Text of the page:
Unlike many road relays, the Ragnar Trail is a welcome exception that gets runners out of their vans and on to the trails.
This was the second year of Ragnar Trail and the second year of Ragnar Trail Appalachians. Despite last year’s bad weather, the field doubled in size and became one of the largest of the seven events that will be staged this year. It is one of the more technical courses, especially with the mud. While Snowmass offers altitude, with the one of the loops climbing to just shy of 9,000 feet in elevation, and Zion has a long loop that, when covered by this year’s freak snow, took some runners hours to complete, the loops in McDowell Mountain, Ariz., and Vail Lake, Calif., are rather sedate in comparison. This year Ragnar is adding the Hill Country event outside of Austin and already held the Atlanta race on the trails that were used for the mountain bike course of the Atlanta Olympics.
There are three loops of different distances, between three and seven miles and each of eight or four team members runs each of the loops in succession so that the team rotates throughout the night, eventually completing 24 loops for a full distance of more than 100 miles.
The loops all start and finish at a central hub, one that quickly becomes rather festive, given more than 300 teams camped out and communing at the event, plus bands, a big fire pit, a dining and beer tent and sponsor and vendor booths. The trails at Big Bear Lake are stunning in their beauty and challenging in their technicality, one made more complicated by muddy conditions.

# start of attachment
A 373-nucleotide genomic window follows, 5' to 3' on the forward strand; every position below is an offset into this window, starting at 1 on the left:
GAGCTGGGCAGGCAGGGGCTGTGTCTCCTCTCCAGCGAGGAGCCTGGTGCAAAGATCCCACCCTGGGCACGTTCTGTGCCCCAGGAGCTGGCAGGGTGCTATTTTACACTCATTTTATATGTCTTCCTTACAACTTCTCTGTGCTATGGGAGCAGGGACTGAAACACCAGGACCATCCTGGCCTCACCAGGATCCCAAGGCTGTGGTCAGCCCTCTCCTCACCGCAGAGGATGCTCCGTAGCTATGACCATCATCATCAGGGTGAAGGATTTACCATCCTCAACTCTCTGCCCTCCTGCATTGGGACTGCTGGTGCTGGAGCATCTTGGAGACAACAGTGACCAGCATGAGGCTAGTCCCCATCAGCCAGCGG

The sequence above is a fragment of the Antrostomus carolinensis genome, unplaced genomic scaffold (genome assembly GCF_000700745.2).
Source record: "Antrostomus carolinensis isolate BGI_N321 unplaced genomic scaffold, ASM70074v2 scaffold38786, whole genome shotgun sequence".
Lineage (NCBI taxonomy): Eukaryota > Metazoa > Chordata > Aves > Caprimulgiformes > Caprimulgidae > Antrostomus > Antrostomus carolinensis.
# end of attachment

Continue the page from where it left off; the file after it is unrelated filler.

Last year’s donut was this year’s hole when the sky opened up midway through the first day of racing. Although last year only saw a couple hours of sunlight, the remainder being light rain, this year was the opposite; two hours of downpour surrounded mostly by sun.
Runners toughed it out and finished with mud-splattered grins and appreciating the value of aggressively-lugged trail shoes over their smooth-treaded road-running shoes. While the Ragnar Relays always have a handful of highly-competitive teams, the vast majority of participants are there to push their own comfort level by tackling overnight running, often for the first time, especially on trails that run through rows of tall pines, around ferns right out of a Hobbit set and over moss-covered rocks with endlessly-undulating hills. Although the weather makes the Ragnar Trail experience that much more authentic, perhaps next year’s pastry will be a whole one? Hole-less and sunny.
–Adam W. Chase is the President of the American Trail Running Association, Brand Ambassador for Salomon Running and Running Times Magazine, co-author of “The Ultimate Guide to Trail Running,” and practices tax law for the Boulder, Colorado law firm, Hutchinson, Black and Cook. He was happy the Salomon tent he was holding down when the wind and rain hit Big Bear Lake didn’t fly into the air like a bouncy house and carry him off yonder. He’s not very big.